Thursday, October 30, 2008

[Long Range Thinking] Negotiating through a complex problem (Part 3)

In 'Solving Tough Problems', Adam Kahane talks about his involvement in a negotiation about what post-apartheid South Africa would look like. Could they achieve the seemingly-impossible, and negotiate a peaceful transition in power that would lead to a prosperous country? The negotiations were held at the Mont Fleur Conference Center. What follows is part 3 of a series of direct quotes from the book:


The most extraordinary characteristic of the Mont Fleur process was the relaxed openness of the conversation. The team members not only spoke openly but, over the course of the meetings, changed what they said.

Open listening is the basis for all creativity - in business and engineering as much as in politics.

"[Work hard] to learn how to listen, without judging, to what the other person is trying to say-really to be there. If we listen in the normal closed way, for what is right and what is wrong, then we won't be able to hear what is possible: what might be but is not yet. We won't be able to create anything new."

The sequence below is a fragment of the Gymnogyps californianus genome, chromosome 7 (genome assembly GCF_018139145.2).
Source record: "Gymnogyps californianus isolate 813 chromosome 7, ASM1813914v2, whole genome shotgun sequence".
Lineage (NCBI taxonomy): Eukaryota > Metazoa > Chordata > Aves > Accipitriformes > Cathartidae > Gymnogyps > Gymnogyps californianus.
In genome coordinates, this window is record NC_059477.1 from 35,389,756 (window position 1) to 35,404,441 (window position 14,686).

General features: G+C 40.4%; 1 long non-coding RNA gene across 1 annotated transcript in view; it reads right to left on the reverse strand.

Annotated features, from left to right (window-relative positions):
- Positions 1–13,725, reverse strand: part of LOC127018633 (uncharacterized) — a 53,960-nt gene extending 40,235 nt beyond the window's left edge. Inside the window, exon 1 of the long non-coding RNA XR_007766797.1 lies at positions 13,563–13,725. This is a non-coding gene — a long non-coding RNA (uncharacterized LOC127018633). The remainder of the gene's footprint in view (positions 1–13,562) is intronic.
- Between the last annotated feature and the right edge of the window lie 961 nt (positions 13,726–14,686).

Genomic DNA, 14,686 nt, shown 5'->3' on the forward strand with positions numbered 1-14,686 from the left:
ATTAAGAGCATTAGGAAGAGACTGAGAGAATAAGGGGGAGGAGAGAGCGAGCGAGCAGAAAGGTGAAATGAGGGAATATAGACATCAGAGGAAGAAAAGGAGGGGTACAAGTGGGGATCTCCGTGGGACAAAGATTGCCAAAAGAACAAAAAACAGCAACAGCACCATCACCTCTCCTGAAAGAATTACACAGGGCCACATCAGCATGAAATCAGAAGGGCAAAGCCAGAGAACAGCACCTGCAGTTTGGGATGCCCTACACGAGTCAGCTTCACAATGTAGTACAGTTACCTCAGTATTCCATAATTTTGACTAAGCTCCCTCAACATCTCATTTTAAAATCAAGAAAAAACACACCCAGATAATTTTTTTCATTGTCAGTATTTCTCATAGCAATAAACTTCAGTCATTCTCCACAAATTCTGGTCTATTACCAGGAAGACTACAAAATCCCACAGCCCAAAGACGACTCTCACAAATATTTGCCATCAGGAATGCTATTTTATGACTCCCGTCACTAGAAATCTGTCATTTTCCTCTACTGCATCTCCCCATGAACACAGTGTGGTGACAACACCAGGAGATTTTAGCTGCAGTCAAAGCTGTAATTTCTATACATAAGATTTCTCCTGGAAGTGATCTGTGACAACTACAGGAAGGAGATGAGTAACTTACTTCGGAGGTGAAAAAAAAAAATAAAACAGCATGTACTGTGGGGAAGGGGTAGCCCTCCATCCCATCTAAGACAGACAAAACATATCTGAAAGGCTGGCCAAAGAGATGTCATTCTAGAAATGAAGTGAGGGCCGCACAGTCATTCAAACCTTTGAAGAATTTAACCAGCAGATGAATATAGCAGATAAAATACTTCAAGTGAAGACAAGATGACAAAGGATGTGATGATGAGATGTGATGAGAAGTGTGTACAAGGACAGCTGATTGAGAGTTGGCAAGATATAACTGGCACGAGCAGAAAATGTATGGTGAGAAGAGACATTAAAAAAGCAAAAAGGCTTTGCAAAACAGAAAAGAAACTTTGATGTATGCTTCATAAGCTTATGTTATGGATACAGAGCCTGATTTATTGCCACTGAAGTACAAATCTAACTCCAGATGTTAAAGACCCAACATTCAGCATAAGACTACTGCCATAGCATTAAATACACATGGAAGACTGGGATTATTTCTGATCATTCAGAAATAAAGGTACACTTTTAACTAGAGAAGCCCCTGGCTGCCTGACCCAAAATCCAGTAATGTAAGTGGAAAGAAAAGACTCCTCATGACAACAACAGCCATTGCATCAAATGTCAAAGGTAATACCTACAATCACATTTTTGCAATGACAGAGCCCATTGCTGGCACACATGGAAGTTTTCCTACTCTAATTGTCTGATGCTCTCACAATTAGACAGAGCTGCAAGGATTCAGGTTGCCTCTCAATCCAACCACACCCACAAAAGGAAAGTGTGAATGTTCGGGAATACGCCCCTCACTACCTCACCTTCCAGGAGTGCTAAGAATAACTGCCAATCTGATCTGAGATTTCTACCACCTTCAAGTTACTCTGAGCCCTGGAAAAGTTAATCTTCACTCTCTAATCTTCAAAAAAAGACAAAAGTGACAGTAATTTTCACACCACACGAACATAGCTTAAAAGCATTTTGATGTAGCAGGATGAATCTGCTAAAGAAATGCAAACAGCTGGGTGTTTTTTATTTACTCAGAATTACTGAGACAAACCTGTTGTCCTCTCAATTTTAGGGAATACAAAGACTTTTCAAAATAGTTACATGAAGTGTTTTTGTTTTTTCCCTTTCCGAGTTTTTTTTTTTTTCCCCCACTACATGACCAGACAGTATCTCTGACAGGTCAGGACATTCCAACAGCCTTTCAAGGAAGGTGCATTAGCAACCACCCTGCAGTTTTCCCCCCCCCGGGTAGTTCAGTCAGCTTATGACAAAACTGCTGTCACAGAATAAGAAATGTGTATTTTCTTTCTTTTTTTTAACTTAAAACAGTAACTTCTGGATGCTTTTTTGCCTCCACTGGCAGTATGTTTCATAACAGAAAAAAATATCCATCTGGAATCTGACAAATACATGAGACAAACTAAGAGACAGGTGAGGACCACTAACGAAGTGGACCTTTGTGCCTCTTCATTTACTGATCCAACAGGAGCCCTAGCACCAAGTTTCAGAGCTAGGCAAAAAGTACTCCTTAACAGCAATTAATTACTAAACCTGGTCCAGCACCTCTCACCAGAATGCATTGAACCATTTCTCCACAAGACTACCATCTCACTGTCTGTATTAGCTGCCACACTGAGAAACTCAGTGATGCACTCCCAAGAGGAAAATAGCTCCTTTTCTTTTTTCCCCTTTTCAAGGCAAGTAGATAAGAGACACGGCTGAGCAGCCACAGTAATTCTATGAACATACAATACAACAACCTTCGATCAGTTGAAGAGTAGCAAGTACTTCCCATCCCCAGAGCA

The members of the Mont Fleur team had listened, not only openly, but also reflectively. When they listened, they were not just reloading their old tapes. They were receptive to new ideas. More than that, they were willing to be influenced and changed. They held their ideas lightly; they noticed and questioned their own thinking; they separated themselves from their ideas ("I am not my ideas, and so you and I can reject them without rejecting me "). They "suspended" their ideas, as if on strings from the ceiling and walked around and look at those ideas from different perspectives.

To create new realities, we have to listen reflectively. It is not enough to be able to hear clearly the chorus of other voices; we must also hear the contribution of our own voice. It is not enough to be able to see others in the picture of what is going on; we must also see what we ourselves are doing. It is not enough to be observers of the problem situation; we must also recognise ourselves as actors who influence the outcome.

Bill Torbet of Boston College once said to me that the 1960s slogan "If you're not part of the solution, you're part of the problem" actually misses the most important point about effecting change. The slogan should be, he said, "If you're not part of the problem, you can't be part of the solution." If we cannot see how what we are doing or not doing is contributing to things being the way that they are, then logically we have no basis at all, zero leverage, for changing the way things are - except from the outside, by persuasion or force.
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